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    Only a few of the Mackie mixers have the ability to select mic or line level output and all this is actually doing is attenuating the output signal level by inserting a pad right before the physical output. So while it is a nice feature if you have to tie into mic inputs such as for an existing room system, it seems to offer no advantage when related to powered speakers. In fact, the Mackie SRM450 manual shows using the line out from the mixer.

    I would argue there being any more gain before feedback by using the mic input on the speakers. How are you determining that there is more gain before feedback? Are you actually measuring a change in the speaker output levels? Feedback in this case is an acoustic phenomena and occurs when the loop gain of the system exceeds unity, so if the speaker, room and mic conditions remaining constant then any actual increase in gain before feedback indicates there is some manipulation of the signal going on, some filtering or phase manipulation. It could be as simple as being a result of engaging the high pass filter on the speaker or looking at the levels on the controls or mixer rather than the actual speaker output levels. Otherwise, the argument that using a mic input somehow increases the gain before feedback seems to be asserting that the electronics are not linear even over just the speech frequencies, which would seem to be something to be avoided rather than embraced.

    Making this even more interesting, the SRM450 seems to basically use the same input circuitry as the preamp in the console, meaning that any nonlinearities would be introduced twice, once at the console preamp and again at the speaker input.

    So I see numerous reasons to run line level from mixer to powered speaker while having a difficult time seeing any advantages to running it as mic level instead.
     
  4. howlingwolf487

    howlingwolf487 Active Member

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    Nevermind...found out for myself. Yay for online user manuals!
     
    Last edited: May 21, 2009
  5. mnfreelancer

    mnfreelancer Active Member

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    @Brad - this is exactly the explanation I was expecting and my sentiments exactly...the fact that there seems to be more gain before feedback when running in mic level mode defies logic (electronics logic that is) and concerns me more than puts me at ease. Thanks.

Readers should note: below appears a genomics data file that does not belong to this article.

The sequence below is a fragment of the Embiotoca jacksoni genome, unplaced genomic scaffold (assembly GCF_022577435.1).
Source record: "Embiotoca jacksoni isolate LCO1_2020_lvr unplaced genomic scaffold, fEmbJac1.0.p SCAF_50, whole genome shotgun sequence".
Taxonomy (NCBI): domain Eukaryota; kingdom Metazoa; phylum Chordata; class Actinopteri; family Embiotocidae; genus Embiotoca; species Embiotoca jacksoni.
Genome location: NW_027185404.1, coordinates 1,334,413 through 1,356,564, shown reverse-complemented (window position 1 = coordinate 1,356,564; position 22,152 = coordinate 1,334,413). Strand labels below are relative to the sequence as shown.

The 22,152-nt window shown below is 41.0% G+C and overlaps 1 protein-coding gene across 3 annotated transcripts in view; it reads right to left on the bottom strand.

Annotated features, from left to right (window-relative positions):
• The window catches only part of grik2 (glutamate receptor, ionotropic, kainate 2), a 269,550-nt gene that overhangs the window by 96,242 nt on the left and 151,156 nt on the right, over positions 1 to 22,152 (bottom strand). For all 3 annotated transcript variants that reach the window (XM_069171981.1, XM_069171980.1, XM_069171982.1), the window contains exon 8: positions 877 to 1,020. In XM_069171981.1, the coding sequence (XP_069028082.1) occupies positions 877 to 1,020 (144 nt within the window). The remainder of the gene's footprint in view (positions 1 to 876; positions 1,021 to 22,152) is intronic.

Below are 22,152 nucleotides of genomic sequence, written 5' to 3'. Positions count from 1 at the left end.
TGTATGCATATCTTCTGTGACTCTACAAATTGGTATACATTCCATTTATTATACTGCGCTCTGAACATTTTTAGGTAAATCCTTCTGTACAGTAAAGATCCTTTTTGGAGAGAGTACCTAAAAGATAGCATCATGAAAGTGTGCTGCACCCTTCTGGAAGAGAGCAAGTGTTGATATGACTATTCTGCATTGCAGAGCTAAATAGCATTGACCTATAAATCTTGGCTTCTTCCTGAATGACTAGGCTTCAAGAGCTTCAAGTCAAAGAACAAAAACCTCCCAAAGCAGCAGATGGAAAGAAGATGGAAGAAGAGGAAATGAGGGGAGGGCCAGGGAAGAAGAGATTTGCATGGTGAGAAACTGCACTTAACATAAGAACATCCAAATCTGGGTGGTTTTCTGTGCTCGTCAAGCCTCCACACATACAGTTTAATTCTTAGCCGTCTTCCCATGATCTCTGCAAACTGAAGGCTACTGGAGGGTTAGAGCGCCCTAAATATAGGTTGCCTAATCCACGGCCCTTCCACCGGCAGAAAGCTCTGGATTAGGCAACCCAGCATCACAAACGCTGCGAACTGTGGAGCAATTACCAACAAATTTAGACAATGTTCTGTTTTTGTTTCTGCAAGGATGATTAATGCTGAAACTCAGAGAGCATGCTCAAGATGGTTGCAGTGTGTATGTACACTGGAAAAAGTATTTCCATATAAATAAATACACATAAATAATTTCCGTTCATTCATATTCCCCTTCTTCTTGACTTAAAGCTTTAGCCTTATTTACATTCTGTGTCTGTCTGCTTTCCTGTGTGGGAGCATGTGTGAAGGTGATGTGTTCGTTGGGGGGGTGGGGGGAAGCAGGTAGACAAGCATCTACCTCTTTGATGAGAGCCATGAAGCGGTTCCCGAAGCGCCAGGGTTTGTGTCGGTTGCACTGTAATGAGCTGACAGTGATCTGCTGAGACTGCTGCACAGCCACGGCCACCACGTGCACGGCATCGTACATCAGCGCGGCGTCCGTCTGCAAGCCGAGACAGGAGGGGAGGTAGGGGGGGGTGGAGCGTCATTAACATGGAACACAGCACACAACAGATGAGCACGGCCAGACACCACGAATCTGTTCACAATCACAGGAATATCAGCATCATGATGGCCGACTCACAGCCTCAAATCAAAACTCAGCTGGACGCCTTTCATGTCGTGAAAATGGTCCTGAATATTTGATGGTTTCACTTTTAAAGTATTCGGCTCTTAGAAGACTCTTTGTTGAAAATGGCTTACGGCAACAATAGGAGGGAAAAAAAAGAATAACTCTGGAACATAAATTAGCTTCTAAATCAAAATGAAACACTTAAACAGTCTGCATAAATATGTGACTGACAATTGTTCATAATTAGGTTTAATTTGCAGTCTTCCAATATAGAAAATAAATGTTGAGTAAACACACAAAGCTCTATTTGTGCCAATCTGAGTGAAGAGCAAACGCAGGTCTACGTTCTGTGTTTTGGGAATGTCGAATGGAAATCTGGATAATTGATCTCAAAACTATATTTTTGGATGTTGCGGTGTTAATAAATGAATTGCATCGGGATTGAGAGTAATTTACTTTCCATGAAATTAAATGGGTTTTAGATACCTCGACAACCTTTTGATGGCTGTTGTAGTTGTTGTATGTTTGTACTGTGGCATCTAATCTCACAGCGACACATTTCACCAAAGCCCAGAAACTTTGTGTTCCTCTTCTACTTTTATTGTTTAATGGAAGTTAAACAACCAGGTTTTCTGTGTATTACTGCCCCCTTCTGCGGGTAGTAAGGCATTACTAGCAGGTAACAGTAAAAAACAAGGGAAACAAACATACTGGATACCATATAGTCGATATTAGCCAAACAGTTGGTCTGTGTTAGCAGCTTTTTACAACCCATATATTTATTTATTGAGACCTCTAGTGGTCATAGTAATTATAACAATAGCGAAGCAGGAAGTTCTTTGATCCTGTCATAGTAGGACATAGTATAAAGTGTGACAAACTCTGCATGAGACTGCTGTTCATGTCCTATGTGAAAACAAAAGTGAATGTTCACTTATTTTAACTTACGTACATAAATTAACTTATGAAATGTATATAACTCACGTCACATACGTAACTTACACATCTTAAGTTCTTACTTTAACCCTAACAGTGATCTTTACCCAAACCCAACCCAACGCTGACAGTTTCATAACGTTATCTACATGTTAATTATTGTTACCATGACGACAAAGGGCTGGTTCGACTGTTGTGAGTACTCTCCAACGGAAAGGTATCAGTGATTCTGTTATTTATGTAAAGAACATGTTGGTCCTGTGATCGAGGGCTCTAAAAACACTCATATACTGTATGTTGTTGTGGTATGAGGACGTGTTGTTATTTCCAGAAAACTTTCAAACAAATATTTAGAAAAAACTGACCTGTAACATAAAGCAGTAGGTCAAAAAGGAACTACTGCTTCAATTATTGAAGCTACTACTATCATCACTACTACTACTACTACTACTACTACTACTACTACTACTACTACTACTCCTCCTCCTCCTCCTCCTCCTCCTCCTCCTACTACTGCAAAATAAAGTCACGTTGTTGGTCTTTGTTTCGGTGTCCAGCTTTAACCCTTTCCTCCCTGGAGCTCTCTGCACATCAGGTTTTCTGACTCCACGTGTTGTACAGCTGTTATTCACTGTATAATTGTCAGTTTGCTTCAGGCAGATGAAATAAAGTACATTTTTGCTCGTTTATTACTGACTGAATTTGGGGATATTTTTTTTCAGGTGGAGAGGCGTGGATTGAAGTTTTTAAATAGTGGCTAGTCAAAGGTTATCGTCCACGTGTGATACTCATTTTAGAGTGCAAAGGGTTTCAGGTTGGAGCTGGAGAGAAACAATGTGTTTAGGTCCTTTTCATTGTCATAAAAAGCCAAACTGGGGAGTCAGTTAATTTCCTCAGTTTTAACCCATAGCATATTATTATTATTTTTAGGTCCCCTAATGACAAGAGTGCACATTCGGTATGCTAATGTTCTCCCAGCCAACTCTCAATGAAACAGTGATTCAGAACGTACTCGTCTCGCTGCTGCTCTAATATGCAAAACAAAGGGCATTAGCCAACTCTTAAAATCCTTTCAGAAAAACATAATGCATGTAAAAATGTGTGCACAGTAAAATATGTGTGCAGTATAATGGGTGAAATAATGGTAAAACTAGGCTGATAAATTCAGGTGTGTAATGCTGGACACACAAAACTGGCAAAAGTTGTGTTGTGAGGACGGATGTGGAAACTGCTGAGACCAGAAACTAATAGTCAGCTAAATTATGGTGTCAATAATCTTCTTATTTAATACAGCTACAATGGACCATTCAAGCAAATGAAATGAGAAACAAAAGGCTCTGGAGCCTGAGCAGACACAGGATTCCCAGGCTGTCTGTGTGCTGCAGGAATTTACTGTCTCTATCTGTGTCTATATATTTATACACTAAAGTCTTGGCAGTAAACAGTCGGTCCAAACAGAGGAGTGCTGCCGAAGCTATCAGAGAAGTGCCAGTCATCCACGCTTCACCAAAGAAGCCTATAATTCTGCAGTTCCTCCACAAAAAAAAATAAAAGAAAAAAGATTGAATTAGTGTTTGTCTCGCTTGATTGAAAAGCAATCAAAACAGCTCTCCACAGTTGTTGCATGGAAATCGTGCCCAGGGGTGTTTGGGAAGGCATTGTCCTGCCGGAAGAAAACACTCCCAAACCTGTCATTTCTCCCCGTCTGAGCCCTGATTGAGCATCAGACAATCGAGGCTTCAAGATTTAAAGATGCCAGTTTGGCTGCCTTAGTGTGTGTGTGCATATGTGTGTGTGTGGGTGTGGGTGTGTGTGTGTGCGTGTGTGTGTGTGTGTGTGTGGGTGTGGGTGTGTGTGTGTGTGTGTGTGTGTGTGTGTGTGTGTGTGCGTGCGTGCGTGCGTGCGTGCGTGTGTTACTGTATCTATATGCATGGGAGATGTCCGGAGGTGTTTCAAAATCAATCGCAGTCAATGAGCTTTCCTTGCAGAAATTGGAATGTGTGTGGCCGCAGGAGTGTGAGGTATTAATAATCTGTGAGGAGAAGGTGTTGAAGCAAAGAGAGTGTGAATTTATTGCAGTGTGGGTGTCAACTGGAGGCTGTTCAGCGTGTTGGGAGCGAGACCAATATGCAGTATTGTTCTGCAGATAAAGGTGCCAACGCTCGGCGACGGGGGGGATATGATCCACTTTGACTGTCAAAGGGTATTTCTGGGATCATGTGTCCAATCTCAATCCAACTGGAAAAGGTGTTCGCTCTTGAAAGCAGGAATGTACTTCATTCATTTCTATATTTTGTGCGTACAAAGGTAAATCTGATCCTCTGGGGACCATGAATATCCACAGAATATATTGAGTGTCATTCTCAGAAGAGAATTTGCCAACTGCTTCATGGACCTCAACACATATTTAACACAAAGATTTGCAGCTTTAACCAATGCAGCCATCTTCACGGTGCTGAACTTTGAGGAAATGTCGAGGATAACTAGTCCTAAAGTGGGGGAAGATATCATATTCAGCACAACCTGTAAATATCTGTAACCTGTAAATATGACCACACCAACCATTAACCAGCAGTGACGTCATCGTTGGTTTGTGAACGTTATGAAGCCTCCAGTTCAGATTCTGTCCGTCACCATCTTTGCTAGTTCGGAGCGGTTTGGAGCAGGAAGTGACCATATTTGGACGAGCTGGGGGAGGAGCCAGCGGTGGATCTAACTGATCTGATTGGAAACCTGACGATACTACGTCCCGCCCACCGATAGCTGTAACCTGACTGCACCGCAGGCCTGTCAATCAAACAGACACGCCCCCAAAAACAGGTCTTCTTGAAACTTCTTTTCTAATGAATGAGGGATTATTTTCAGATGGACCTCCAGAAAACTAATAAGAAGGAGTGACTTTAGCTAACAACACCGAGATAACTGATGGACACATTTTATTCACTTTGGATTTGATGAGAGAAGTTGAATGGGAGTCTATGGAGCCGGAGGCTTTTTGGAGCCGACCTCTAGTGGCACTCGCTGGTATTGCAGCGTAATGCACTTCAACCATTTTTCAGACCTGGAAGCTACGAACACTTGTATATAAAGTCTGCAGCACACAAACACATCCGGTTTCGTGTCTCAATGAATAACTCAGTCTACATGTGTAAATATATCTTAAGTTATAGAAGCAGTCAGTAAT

6. mixmaster

    mixmaster Active Member

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    Think of the system in terms of simple math. You have a microphone that is putting out a mic level signal.
    On one hand that signal is routed to the preamp section of the powered speaker, where it is stepped up to some higher level to be sent to the main amp section. We'll call this signal level Y (more or less line level). The amp then does it's thing, however many db it is, and you get a speaker level, which goes to the speakers and gets turned into acoustic energy to produce a given SPL in the room. On the other hand, that same mic puts out the mic level which then gets routed to the board, and stepped up by the board's preamps to a line level. Either way, the signal hits the amp section at line level. By padding down your mixer's outputs to line level, you just make the preamp on the powered speaker have to re-amplify your signal, along with any noise injected into whole system.
    If you experience significantly more feedback when using the mixer at line level, that would suggest that the "line level" of the mixer is hotter than the "line level" of the pre-amp in the speaker. No great surprise there, especially given what MuseAV mentioned about the mixer and the powered speaker having the same pre-amp. The mixer would then add summing amps on the stereo buss and possibly a final stage at the output of the board, which would make for a hotter output. Which would drive the amp harder, which would result in more SPL in the room, which could result in feedback sooner. I would expect the level knob on the speaker could be adjusted to account for this slight difference in signal levels.
    For the reasons that you stated, driving the amp with the mixer at line level is the right way of doing things.
    Matt
     
  7. TimmyP1955

    TimmyP1955 Active Member

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    Line level. It would be silly to attenuate the mixer's line level signal down to mic level, then boost it back up to line level inside the loudspeaker.

    The speaker has a mic pre so one can make a noise with one mic and one speaker, with no other gear needed. (This is not likely to sound good w/o EQ, but oh well.

    The mixer has a mic level out so you can use it as a submixer and feed it into another mixer that does not have a line level input. (Such mixers are rare, but.....)